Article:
Praised be Jesus Christ! Thousands of people were at the Cathedral in La Crosse last month to venerate the relics of Saint Padre Pio. Padre Pio was an incredible saint, with the ability to bi-locate and read souls. He bore the stigmata (i.e. the five wounds of Christ) for just over 50 years. Nevertheless, Padre Pio suffered from the spiritual malady known as scrupulosity. The word “scrupulous” comes from a Latin word meaning “a small, sharp stone” – have you ever walked with a small, sharp stone in your shoe? Annoying, isn’t it? Scrupulosity is a cross that robs its victim of inner peace by the persistent thought that one may have grievously offended God. Saint Ignatius of Loyola, the founder of the Jesuits, explains an experience that would be very familiar to people who struggle with spiritual scruples: “After I have stepped upon a cross formed by two straws, or after I have thought, said, or done some other thing, there comes to me from without a thought that I have sinned, and on the other hand, it seems to me that I have not sinned; nevertheless, I feel some uneasiness on the subject, inasmuch as I doubt and yet do not doubt. This is properly a scruple and temptation suggested by the enemy.” Saint Ignatius eventually realized that scrupulous thoughts are a temptation but not a sin and this was a way out of the prison imposed by scrupulosity. Saint Alphonsus Liguouri also suffered in this way and it seems that he was thus plagued for all of his life. For those who struggle with scruples, going to confession and receiving Holy Communion can be very difficult experiences. However, there are some spiritual practices that make the way bearable; first, Saint Alphonsus points out that “This instruction to be obedient to one’s spiritual director (i.e. confessor) in doubts of conscience is given by all the doctors of the Church and the holy fathers as well. In short, obedience to one’s confessor is the one safest remedy which Jesus Christ has left us for quieting the doubts of conscience, and we ought to return him the greatest thanks for it. For how could a scrupulous soul, in its doubts, find perfect rest otherwise?” Having just read a very informative book titled Understanding Scrupulosity, I am now more committed to being patient with penitents who bear this cross. But it’s also important to be firm. The aforementioned book lists “Ten Commandments for the Scrupulous” and they bear listing here: 1) Without exception, you shall not confess sins you have already confessed, 2) You shall confess only sins that are clear and certain, 3) You shall not repeat your penance or any of the words of your penance after confession – for any reason, 4) You shall not worry about breaking your pre- Communion fast unless you put food or drink in your mouth and swallow it as a meal, 5) You shall not worry about powerful and vivid thoughts, desires, and imaginings involving sex and religion unless you deliberately generate them for the purpose of offending God, 6) You shall not worry about powerful and intense feelings, including sexual feelings or emotional outbursts, unless you deliberately generate them to offend God, 7) You shall obey your confessor when he tells you never to repeat a general confession of sins already confessed to him or another confessor, 8) When you doubt your obligation to do or not do something, you will see your doubt as proof that there is no obligation, 9) When you are doubtful, you shall assume that the act of commission or omission you’re in doubt about is not sinful, and you shall proceed without dread of sin, and 10) You shall put your total trust in Jesus Christ, knowing He loves you as only God can and that He will never allow you to lose your soul. For those who have scruples, please remember you are not alone and that the Church prays for all of her children.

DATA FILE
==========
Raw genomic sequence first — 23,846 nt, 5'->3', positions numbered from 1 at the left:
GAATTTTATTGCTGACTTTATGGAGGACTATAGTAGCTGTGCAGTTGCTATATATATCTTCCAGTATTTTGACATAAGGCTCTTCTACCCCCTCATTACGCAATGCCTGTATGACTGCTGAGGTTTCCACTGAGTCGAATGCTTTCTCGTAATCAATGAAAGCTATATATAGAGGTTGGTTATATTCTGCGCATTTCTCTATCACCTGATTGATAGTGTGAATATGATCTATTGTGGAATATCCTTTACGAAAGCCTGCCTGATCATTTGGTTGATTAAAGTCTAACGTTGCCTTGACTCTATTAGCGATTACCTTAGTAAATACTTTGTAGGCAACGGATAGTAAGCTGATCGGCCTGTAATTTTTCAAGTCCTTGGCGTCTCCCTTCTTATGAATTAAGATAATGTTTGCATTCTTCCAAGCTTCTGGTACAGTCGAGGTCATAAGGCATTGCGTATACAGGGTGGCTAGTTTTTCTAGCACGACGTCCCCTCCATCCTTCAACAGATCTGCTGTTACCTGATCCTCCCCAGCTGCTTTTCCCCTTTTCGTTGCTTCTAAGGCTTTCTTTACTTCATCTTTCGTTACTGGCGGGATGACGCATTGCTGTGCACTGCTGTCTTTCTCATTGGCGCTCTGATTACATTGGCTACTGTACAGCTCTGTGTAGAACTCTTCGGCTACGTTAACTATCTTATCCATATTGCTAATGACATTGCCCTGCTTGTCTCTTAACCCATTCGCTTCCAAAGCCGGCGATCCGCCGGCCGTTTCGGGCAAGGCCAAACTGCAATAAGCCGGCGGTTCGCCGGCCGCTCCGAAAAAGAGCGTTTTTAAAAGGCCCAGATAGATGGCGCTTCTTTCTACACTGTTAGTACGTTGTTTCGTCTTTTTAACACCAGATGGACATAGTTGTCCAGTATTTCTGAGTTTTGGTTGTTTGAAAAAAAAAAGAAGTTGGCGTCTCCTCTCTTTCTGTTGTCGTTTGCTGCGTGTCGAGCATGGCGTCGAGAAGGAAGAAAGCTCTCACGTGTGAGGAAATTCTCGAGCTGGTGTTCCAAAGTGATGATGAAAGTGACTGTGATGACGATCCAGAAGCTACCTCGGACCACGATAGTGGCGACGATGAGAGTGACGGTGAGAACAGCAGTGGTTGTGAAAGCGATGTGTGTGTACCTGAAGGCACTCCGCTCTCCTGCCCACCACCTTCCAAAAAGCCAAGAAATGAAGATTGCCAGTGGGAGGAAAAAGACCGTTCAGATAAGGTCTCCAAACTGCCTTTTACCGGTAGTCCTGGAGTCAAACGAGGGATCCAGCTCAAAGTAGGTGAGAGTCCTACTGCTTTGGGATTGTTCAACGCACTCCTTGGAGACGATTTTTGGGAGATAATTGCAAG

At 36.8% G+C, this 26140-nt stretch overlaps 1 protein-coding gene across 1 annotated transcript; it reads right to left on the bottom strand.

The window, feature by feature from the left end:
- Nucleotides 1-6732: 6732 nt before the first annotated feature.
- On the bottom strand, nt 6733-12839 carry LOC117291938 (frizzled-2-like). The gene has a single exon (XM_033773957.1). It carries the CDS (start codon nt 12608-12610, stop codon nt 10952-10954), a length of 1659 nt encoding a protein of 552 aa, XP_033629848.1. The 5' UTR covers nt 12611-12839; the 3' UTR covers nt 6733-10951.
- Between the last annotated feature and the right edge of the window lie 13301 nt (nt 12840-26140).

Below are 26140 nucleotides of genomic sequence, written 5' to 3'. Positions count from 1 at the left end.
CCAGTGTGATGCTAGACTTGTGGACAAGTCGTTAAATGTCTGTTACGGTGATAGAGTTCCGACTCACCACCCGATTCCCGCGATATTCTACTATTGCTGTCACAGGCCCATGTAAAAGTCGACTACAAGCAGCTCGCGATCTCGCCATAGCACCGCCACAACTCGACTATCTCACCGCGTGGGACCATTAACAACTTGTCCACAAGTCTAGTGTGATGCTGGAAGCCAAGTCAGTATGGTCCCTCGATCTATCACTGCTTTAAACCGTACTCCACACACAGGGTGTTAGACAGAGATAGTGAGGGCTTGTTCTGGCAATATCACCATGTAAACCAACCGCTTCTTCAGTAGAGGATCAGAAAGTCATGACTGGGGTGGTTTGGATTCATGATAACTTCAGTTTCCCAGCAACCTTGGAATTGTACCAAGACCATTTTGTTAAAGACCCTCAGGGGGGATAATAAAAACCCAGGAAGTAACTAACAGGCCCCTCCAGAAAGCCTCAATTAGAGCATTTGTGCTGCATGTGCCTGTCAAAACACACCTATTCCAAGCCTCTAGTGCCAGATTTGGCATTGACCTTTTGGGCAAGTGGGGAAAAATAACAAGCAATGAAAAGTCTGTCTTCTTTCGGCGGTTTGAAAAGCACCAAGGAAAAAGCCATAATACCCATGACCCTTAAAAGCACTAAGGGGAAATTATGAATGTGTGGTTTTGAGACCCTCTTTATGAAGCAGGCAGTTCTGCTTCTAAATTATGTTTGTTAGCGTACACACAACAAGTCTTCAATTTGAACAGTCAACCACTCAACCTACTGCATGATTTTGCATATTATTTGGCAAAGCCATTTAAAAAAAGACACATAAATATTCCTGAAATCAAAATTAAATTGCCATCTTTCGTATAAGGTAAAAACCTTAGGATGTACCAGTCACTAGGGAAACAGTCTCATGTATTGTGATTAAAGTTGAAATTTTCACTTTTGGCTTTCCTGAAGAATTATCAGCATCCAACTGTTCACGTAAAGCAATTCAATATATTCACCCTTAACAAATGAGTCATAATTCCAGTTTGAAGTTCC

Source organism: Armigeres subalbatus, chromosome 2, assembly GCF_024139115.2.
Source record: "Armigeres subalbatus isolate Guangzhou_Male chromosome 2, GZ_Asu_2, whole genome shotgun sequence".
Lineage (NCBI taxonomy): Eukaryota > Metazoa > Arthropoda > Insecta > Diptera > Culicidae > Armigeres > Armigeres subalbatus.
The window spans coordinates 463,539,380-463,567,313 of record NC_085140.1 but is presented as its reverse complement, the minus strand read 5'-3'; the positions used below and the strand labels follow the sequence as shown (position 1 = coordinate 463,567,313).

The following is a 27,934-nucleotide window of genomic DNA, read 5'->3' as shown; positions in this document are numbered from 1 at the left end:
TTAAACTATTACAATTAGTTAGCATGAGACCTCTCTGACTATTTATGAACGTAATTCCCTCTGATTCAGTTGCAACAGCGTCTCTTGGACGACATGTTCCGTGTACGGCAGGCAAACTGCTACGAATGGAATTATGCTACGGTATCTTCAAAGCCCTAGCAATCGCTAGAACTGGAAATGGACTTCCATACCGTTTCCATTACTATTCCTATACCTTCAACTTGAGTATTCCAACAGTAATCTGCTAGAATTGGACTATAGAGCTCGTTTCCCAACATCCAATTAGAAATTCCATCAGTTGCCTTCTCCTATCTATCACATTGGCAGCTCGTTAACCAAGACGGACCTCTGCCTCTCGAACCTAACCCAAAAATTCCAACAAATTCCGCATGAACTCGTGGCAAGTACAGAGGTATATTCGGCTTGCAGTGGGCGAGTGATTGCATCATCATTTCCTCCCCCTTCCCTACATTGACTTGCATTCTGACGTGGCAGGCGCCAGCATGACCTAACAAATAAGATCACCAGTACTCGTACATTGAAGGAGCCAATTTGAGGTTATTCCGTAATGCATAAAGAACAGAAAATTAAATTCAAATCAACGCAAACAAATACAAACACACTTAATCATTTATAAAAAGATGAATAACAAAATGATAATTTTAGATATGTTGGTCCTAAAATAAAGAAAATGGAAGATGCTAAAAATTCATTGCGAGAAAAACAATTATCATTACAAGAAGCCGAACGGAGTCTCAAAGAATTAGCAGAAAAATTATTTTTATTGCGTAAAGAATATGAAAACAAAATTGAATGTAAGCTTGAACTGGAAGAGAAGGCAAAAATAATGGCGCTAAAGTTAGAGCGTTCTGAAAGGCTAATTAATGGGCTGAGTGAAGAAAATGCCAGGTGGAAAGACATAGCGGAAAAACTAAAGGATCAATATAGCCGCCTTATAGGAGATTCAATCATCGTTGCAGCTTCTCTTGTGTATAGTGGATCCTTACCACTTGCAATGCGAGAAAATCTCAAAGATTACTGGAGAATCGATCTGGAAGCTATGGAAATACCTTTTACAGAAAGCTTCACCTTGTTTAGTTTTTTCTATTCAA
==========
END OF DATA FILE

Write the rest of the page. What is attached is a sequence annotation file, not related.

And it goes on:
May God grant peace and authentic trust to all suffer fear when they are not fully in control!
Your friend in Christ, Father Martin